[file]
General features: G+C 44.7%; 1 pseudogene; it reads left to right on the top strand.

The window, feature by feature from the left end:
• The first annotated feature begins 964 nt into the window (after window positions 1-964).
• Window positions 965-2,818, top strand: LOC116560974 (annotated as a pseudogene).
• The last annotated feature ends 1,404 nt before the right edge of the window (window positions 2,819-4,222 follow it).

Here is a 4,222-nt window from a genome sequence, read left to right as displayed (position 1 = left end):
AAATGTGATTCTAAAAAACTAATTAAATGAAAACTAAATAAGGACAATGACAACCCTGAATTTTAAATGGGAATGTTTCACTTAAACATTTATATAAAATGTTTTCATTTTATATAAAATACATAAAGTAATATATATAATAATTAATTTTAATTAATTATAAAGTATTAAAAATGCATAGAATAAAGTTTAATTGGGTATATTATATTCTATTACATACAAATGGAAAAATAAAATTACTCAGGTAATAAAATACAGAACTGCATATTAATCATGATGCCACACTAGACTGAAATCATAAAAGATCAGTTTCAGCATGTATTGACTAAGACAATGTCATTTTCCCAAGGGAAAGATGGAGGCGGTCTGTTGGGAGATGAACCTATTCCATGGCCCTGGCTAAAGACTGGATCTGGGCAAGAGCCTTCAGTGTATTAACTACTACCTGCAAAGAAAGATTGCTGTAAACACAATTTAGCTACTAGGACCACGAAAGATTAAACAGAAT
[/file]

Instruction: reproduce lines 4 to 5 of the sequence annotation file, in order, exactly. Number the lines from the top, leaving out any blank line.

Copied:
• Window positions 965-2,818, top strand: LOC116560974 (annotated as a pseudogene).
• The last annotated feature ends 1,404 nt before the right edge of the window (window positions 2,819-4,222 follow it).